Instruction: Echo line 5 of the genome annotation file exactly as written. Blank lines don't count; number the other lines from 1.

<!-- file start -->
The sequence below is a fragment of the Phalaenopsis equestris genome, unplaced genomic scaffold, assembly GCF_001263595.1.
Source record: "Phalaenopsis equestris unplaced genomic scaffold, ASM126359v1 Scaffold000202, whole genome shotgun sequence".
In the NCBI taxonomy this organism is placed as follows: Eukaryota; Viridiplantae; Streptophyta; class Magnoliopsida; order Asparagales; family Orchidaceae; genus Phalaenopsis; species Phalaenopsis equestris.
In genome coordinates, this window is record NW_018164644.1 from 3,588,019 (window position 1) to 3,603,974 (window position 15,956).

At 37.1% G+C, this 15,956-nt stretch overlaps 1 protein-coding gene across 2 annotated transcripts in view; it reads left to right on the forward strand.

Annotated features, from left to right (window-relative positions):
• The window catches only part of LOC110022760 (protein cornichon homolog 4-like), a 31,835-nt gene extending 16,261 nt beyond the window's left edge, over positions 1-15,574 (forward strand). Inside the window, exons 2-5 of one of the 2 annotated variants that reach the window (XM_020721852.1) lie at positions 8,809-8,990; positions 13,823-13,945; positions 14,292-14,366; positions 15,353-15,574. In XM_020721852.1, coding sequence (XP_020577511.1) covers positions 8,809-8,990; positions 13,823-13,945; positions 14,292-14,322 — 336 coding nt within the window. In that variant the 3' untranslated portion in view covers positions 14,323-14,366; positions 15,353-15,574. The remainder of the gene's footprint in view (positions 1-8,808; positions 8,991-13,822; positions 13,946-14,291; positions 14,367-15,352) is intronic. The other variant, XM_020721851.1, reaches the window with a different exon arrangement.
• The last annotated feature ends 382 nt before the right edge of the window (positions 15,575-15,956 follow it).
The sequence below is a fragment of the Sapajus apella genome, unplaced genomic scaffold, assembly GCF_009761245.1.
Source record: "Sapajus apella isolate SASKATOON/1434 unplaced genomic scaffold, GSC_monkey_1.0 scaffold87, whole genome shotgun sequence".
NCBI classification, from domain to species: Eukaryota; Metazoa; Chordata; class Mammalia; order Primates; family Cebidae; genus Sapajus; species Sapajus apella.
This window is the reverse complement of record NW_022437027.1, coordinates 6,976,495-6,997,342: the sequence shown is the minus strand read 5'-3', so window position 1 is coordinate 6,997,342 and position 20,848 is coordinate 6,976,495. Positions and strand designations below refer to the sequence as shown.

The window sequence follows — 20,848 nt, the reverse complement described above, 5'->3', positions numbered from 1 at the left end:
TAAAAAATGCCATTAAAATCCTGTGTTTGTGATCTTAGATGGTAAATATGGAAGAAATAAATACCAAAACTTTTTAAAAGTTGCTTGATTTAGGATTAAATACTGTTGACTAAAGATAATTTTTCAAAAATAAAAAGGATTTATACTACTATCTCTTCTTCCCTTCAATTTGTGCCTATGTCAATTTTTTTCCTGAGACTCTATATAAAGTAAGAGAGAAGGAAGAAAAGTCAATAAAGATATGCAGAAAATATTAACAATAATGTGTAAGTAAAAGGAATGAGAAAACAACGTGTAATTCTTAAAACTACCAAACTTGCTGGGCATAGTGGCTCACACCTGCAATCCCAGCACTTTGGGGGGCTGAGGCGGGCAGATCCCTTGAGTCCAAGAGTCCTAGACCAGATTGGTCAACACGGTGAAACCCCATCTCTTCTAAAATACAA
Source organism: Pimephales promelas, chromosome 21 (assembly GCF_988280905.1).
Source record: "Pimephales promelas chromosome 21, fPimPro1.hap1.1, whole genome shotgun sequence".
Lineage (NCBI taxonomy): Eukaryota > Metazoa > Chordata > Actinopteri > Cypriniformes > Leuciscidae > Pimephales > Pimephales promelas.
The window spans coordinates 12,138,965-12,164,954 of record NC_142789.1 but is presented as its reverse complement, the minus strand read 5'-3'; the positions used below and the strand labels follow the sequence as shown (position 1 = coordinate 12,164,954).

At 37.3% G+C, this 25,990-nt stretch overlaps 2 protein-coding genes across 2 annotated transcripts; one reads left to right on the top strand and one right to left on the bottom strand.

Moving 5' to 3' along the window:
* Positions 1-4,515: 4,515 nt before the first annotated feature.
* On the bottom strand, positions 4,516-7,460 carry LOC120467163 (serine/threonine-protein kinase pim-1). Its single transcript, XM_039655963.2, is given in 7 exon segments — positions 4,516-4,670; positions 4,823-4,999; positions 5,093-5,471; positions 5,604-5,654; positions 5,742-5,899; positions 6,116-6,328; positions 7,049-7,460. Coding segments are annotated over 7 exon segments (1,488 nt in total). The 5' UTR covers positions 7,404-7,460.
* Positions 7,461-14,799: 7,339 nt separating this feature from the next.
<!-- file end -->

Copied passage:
At 37.1% G+C, this 15,956-nt stretch overlaps 1 protein-coding gene across 2 annotated transcripts in view; it reads left to right on the forward strand.